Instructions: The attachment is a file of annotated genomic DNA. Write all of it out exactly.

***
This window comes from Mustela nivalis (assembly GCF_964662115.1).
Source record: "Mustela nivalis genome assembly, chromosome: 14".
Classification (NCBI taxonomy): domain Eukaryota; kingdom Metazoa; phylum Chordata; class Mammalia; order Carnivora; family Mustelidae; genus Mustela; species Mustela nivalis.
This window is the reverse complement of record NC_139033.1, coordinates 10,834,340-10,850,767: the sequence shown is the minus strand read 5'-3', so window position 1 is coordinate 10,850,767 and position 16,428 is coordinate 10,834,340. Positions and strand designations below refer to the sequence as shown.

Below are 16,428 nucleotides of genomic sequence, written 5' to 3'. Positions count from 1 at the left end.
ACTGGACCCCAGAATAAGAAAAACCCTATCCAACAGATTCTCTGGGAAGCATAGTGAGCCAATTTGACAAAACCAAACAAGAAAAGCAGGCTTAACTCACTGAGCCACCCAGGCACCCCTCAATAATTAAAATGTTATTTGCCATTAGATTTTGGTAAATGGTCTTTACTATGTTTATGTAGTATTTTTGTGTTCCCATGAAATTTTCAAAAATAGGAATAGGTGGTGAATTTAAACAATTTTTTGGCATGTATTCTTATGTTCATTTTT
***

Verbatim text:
This window comes from Mustela nivalis (assembly GCF_964662115.1).
Source record: "Mustela nivalis genome assembly, chromosome: 14".
Classification (NCBI taxonomy): domain Eukaryota; kingdom Metazoa; phylum Chordata; class Mammalia; order Carnivora; family Mustelidae; genus Mustela; species Mustela nivalis.
This window is the reverse complement of record NC_139033.1, coordinates 10,834,340-10,850,767: the sequence shown is the minus strand read 5'-3', so window position 1 is coordinate 10,850,767 and position 16,428 is coordinate 10,834,340. Positions and strand designations below refer to the sequence as shown.

Below are 16,428 nucleotides of genomic sequence, written 5' to 3'. Positions count from 1 at the left end.
ACTGGACCCCAGAATAAGAAAAACCCTATCCAACAGATTCTCTGGGAAGCATAGTGAGCCAATTTGACAAAACCAAACAAGAAAAGCAGGCTTAACTCACTGAGCCACCCAGGCACCCCTCAATAATTAAAATGTTATTTGCCATTAGATTTTGGTAAATGGTCTTTACTATGTTTATGTAGTATTTTTGTGTTCCCATGAAATTTTCAAAAATAGGAATAGGTGGTGAATTTAAACAATTTTTTGGCATGTATTCTTATGTTCATTTTT